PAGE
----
Page:Horsemanship for Women.djvu/78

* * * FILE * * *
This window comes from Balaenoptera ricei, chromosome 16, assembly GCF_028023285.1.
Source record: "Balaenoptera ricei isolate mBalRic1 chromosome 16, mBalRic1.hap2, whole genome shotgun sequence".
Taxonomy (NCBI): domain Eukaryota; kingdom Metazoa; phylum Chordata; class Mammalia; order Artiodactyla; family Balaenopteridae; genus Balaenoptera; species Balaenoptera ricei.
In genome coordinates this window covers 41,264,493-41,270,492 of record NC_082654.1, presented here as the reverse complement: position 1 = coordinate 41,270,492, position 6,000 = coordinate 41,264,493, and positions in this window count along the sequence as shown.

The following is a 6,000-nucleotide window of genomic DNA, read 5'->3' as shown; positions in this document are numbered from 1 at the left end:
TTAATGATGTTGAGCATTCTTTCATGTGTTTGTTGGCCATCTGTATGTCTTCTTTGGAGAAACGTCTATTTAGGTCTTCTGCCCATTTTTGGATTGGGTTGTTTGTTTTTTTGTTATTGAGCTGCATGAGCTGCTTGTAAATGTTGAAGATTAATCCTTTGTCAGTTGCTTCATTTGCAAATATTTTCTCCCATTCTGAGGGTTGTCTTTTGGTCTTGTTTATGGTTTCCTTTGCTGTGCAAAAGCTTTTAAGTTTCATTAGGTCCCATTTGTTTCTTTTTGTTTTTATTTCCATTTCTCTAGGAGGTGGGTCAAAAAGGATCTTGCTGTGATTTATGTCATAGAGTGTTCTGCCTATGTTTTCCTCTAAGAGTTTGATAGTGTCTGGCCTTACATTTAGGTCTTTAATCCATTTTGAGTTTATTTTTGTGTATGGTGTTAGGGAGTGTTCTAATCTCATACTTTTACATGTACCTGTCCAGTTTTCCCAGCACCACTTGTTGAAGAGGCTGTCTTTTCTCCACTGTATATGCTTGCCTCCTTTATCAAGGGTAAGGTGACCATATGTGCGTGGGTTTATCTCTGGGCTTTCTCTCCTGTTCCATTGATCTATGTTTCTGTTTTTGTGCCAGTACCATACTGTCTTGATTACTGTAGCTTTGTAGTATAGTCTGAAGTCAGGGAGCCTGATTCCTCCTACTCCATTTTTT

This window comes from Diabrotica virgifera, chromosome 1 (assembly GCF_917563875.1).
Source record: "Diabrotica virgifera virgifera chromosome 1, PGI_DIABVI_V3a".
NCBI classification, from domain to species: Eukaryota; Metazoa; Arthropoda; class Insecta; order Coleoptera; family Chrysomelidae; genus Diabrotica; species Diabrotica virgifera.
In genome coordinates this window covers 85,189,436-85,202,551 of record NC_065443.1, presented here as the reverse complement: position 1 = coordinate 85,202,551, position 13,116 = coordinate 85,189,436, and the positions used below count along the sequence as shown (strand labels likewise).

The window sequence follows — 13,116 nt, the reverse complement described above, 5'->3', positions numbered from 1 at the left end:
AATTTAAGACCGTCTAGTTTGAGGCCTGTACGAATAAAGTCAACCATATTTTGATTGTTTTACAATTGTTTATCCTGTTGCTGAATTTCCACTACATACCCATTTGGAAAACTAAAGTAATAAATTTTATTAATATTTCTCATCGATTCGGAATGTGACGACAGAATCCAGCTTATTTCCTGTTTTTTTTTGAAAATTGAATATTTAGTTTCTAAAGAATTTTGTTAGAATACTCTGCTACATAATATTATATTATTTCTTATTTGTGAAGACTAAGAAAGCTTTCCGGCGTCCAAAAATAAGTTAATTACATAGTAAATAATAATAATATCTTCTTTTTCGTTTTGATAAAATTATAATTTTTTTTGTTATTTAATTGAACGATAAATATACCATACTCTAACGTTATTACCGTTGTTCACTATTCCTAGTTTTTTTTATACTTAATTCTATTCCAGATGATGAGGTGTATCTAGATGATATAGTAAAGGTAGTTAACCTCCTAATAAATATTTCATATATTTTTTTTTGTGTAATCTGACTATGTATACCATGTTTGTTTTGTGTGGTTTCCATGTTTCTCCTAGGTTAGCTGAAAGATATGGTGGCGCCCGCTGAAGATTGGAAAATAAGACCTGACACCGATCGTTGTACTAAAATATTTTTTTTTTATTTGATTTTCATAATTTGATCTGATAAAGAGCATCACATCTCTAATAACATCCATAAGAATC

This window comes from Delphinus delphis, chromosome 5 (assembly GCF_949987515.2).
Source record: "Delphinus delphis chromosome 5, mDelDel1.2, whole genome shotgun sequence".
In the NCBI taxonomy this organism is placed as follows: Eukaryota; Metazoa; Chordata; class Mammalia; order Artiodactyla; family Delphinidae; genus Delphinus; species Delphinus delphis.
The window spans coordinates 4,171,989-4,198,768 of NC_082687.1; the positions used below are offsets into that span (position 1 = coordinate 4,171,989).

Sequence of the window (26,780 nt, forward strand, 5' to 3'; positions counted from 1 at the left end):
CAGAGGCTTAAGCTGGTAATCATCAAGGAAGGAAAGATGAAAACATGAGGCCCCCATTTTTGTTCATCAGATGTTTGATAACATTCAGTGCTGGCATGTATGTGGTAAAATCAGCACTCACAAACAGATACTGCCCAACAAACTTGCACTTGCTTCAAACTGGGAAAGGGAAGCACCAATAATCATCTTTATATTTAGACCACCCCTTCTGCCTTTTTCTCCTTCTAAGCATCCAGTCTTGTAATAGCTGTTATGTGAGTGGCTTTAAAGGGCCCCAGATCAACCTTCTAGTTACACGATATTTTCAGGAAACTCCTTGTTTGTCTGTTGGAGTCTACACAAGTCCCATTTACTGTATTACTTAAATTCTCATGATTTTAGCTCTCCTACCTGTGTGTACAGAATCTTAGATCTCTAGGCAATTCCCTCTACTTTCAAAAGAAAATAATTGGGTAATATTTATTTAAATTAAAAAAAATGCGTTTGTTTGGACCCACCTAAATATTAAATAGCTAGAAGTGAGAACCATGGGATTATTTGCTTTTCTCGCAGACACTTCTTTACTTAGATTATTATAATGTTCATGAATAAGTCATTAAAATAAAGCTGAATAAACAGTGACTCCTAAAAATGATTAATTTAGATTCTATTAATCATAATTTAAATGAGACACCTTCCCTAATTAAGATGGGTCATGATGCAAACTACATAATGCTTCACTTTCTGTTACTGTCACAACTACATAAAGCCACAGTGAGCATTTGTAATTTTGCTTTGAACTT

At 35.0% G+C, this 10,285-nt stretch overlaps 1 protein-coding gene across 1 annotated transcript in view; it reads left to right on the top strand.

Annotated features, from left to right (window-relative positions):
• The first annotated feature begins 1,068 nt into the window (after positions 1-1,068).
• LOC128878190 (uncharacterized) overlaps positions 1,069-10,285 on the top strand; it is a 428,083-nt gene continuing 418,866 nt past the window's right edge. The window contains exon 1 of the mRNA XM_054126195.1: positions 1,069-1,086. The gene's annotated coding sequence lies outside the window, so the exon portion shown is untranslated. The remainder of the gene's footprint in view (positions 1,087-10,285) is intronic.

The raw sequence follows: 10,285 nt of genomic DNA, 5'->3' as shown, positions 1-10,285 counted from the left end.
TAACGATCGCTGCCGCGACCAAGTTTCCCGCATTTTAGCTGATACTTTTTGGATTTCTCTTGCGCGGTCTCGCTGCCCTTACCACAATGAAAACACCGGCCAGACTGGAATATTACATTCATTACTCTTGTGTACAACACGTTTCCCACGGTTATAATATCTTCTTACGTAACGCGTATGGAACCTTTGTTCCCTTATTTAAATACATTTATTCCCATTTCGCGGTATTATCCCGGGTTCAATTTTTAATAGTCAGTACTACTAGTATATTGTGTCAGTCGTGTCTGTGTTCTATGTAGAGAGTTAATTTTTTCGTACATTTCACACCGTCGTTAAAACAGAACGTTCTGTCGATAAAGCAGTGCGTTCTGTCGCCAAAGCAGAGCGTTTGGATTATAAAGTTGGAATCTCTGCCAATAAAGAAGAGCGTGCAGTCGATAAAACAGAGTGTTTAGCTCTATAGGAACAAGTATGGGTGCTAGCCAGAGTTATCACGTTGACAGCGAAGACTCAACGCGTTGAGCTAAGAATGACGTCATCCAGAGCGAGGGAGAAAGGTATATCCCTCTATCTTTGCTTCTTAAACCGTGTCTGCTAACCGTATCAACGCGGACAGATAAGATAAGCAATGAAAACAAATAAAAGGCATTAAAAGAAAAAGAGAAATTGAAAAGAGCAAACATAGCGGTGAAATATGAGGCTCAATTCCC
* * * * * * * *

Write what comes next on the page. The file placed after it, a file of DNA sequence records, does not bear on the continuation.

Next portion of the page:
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These are treated of by some writers as distinct, the canter being called "purely artificial;" but it will be convenient and sufficiently accurate for our purpose to take them up together and to consider the canter as what it in fact is—an improved, and not an "artificial," gait. Horses undoubtedly often canter in a rude way without being taught, as may be seen often in the field, and not seldom in harness, and you will probably have little trouble in getting your horse to do the same. It is this natural canter which is called by country people the "lope." It is of importance, however, that your horse should not change his gait without orders, no matter how hard pressed, this being especially true if he is to be driven as well as ridden. The signal to canter should, therefore, be such as can be given only from the saddle. It is well not to use the whip for the purpose, but to try by raising the bridle to lift the forehand, while stimulating at the same time with the heel. Should he persist in trotting, do not get vexed or discouraged, for he is only resisting temptation to